Upon arrival in Cam Ranh Bay, the battalion was attached for all purposes to the 35th Engineer Group (Construction), by General Order #5, Headquarters, 18th Engineer Brigade. For the period 1 January to July 1966 the 20th Engineer Battalion and the attached 584th Engineer Company (Light Equipment) were located at Dong Ba Thin. During this time the battalion was engaged primarily in construction work. However Company C was involved in operational support missions in the vicinity of Nha Trang during May and June. On 15 January 1966 the 584th Engineer Company was attached for all purposes to the 20th Engineer Battalion. On 15 June 1966 both units were attached to the 45th Engineer Group.

While at Dong Ba Thin the battalion and its attached units either completed or worked toward completing the following projects:

1. The highest priority projects in the Dong Ba Thin Complex was to bring the entire area to grade. It was estimated that 1,500,000 cubic yards of loose measure sand borrow would be necessary to raise the entire area to 6.51 feet above mean seal level at Cam Ranh Bay. It was determined that with this amount of fill, the complex would not be flooded during the monsoon season. At the time the battalion departed from Dong Ba Thin over one million cubic yards had been placed on the area.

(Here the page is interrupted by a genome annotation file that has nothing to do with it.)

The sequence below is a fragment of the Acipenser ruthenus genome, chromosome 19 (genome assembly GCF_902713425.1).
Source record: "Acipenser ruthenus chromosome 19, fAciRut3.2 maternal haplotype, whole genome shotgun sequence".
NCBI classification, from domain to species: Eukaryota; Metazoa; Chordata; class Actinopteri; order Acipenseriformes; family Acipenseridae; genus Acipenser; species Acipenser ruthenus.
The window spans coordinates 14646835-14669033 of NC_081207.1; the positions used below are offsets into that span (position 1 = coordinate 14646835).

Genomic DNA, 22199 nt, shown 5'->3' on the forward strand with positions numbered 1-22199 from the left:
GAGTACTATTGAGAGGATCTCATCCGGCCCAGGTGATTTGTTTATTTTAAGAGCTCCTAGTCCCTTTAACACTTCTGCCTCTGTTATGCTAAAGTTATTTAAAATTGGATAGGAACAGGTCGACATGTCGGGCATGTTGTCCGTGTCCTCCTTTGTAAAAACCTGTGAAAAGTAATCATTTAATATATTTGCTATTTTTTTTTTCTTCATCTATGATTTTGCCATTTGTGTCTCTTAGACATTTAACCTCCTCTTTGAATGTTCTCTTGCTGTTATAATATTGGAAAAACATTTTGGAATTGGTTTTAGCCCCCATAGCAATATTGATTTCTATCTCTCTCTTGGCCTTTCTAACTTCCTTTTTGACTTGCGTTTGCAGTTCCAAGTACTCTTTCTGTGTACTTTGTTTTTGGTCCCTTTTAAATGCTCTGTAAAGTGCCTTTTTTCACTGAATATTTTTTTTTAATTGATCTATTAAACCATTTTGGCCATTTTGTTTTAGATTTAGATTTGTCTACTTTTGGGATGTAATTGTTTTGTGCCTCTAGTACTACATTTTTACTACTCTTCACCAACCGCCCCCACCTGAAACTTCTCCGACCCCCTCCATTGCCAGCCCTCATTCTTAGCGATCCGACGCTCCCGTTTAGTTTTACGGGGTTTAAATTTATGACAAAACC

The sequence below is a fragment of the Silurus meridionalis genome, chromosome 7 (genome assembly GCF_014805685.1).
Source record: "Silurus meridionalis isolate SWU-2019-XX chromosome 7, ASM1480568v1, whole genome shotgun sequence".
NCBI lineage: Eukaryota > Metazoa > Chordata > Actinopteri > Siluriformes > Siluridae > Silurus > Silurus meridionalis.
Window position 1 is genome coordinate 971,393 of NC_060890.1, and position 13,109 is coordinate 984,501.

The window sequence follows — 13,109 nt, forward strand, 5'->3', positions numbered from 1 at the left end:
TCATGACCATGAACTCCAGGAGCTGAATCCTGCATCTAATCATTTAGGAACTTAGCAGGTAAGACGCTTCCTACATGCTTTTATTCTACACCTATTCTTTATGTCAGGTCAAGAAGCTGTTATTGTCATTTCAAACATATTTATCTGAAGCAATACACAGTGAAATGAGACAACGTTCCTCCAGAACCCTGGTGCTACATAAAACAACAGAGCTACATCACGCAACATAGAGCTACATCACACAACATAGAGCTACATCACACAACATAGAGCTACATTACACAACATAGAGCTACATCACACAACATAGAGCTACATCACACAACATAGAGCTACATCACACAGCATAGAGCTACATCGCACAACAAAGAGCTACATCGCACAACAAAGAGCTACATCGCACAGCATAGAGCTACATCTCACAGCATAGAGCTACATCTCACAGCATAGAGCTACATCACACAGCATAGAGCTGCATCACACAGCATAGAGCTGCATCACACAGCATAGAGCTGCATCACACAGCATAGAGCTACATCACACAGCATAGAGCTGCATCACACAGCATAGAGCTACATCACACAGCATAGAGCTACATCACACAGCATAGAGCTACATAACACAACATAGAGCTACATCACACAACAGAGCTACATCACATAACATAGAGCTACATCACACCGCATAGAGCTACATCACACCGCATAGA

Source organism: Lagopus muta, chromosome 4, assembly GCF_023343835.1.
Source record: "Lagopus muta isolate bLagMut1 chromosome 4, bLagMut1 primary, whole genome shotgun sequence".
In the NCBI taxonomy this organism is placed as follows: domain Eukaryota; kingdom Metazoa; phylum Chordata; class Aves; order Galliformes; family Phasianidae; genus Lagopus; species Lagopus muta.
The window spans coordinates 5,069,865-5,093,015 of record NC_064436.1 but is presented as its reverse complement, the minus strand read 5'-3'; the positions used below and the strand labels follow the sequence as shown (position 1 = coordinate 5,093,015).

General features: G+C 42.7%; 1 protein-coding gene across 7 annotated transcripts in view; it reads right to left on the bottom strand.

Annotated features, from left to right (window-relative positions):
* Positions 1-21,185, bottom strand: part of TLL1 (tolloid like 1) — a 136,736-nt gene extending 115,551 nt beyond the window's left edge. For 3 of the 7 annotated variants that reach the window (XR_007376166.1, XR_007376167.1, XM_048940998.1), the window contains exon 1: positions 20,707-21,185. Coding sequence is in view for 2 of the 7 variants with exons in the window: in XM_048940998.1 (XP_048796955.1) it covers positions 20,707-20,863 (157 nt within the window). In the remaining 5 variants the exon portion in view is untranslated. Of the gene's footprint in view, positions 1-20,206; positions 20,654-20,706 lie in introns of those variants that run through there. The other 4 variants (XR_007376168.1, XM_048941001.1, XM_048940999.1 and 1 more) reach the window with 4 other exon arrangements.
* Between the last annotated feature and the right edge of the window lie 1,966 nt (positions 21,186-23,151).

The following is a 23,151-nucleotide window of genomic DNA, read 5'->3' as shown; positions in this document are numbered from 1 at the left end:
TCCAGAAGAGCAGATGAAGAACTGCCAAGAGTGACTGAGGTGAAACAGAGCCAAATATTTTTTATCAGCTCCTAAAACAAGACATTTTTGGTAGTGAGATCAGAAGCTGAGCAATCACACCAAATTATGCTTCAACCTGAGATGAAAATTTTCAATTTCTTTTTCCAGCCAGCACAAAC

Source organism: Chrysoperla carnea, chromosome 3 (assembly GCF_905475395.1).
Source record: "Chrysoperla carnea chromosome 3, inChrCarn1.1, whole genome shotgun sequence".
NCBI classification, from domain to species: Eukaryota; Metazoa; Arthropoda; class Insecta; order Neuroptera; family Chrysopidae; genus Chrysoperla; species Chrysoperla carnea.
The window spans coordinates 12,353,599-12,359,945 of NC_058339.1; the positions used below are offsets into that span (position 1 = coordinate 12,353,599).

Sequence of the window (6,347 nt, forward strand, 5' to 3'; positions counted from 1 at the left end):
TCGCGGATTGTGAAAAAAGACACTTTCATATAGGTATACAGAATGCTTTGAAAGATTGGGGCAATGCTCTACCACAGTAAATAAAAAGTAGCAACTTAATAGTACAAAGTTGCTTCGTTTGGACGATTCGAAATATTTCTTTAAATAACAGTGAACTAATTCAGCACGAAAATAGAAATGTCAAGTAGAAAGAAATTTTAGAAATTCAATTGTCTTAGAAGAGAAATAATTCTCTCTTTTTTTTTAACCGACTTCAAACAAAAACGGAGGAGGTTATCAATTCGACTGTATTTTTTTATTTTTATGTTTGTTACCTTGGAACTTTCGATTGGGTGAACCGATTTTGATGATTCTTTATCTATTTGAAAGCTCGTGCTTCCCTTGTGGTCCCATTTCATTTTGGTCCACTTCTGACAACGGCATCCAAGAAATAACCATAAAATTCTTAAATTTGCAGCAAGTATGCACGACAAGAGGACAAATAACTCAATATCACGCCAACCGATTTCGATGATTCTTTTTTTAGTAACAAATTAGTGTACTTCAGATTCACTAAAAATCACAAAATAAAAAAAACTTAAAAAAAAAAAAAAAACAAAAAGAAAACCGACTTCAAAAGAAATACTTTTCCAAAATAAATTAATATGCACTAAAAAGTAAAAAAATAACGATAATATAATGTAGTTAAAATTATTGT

2. Construction of three miles of interceptor ditch on the inside perimeter around the Dong Ba Thin complex.

3. Construction of two foot steel bridges with reinforced concrete piers on QL-1 across the interceptor ditch.

4. Construction of shoulders, overruns, and drainage structures for the 3000 foot runway at Dong Ba Thin.

5. Construction of 75 concrete helipads to be utilized by UH-1 Iroquois helicopters.

6. Construction of a 1200 ft parking area providing parking facilities for 18 CV-2 aircraft.

7. Construction of a 3000 ft parallel taxiway with connecting laterals and warm aprons in conjunction with the runway.

8. Construction of a CH-47 aircraft helipad.

9. Construction of two CH-47 hardstands (282’ x 400’)

10. Construction of three UH-1B maintenance hardstands (60’ x 300’).

11. Construction of Republic of Korea 2nd Marine Brigade Headquarters in the vicinity of Dong Ba Thin to include earthwork.